Careful mortgage lending practices helped the San Francisco bank avoid the problems plaguing large rivals such as Bank of America and Citigroup
Some of America's premier commercial banks, from Bank of America (BAC) to JPMorgan Chase (JPM), are still digging out from the 2007-2009 financial crisis, facing fat settlements and legal fees to resolve claims related to their mortgage portfolios that could yet cost billions of dollars. Not so Wells Fargo (WFC), the fourth-largest U.S. lender by assets, which is viewed by analysts as one of the commercial banks best positioned to sprint ahead.
Wells reported $12.4 billion in 2010 net income, beating 2009's number and placing it second in profits among the nation's largest commercial banks behind JPMorgan Chase. The San Francisco-based company moved into the top spot in mortgage lending in 2009, and held it last year, originating $386 billion in home loans as its main competitor, Bank of America, devoted more resources to working out troubled mortgages. "Wells is in a uniquely strong position to continue to outperform its peers," says Andrew Marquardt, an analyst at Evercore Partners (EVR) in New York. "They have weathered the storm far better than most."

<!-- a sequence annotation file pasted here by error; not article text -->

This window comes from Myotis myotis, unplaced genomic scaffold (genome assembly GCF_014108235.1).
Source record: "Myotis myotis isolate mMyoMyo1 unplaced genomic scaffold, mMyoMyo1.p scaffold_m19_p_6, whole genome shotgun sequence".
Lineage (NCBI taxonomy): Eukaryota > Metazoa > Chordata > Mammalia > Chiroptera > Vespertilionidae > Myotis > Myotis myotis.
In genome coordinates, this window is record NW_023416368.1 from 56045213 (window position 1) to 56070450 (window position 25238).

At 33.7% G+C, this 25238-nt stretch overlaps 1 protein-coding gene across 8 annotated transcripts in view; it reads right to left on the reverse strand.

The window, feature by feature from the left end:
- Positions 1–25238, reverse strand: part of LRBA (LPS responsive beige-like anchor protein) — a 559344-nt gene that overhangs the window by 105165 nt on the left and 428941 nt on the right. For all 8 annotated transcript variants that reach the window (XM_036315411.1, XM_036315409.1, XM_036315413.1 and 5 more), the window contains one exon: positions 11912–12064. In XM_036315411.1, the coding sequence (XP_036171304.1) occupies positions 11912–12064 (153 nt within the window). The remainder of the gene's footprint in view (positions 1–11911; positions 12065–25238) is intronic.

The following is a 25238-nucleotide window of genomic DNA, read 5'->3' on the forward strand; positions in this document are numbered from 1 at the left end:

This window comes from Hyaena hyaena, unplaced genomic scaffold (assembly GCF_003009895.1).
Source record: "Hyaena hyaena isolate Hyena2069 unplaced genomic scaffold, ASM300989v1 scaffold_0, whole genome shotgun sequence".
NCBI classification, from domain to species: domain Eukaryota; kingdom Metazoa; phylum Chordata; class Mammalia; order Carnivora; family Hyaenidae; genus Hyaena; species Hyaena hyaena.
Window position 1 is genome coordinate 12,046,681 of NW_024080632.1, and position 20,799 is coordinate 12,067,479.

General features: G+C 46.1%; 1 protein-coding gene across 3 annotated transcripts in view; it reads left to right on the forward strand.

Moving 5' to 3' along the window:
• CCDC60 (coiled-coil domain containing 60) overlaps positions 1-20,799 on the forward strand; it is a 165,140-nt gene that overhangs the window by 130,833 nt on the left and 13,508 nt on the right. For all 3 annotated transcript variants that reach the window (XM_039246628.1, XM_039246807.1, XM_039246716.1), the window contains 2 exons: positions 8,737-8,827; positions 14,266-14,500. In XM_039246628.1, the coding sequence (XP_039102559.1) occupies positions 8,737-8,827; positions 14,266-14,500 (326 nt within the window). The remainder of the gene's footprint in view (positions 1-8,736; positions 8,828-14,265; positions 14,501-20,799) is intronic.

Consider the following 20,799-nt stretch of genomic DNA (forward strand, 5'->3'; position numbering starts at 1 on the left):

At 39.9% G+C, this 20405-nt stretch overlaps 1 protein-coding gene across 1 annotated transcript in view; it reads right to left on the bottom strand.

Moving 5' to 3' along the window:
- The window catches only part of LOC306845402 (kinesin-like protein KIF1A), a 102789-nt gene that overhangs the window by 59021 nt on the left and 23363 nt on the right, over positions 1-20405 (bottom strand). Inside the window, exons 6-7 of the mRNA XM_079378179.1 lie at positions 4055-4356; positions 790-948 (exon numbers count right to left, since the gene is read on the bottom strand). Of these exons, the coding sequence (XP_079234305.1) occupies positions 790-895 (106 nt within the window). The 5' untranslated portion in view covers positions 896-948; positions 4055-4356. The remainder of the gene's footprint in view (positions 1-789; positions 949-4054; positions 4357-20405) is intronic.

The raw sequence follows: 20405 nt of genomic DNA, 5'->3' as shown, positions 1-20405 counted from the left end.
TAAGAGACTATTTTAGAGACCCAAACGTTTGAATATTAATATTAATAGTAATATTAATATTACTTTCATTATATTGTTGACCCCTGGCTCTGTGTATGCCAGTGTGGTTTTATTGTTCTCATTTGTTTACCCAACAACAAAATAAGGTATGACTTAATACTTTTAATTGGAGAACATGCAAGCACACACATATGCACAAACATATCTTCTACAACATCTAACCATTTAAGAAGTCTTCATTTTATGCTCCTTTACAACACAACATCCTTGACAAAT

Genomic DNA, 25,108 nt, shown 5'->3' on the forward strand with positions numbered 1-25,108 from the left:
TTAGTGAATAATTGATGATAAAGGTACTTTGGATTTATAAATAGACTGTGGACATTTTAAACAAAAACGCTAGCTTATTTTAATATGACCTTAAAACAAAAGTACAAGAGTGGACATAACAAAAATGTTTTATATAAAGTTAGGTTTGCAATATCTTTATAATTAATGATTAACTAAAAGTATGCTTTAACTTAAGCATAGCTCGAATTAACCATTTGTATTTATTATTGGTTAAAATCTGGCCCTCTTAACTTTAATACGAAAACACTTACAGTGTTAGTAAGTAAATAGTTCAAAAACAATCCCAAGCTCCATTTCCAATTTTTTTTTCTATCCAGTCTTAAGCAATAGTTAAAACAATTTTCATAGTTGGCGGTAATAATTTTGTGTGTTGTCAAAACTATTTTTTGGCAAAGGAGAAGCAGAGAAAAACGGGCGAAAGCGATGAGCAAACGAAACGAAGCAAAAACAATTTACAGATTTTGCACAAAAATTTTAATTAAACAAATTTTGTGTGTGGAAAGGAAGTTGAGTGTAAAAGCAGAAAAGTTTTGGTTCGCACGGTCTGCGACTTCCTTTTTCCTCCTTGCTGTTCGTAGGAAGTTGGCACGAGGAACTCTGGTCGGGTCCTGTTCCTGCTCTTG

Prodded by lawmakers, government-controlled mortgage companies Fannie Mae (FNMA) and Freddie Mac (FMCC) have pressed banks to buy back loans that were based on faulty data about homes and borrowers. Bank of America, JPMorgan Chase, and Ally Financial have settled in an effort to limit their liability. Bank of America paid $2.8 billion in December to end some repurchase demands.
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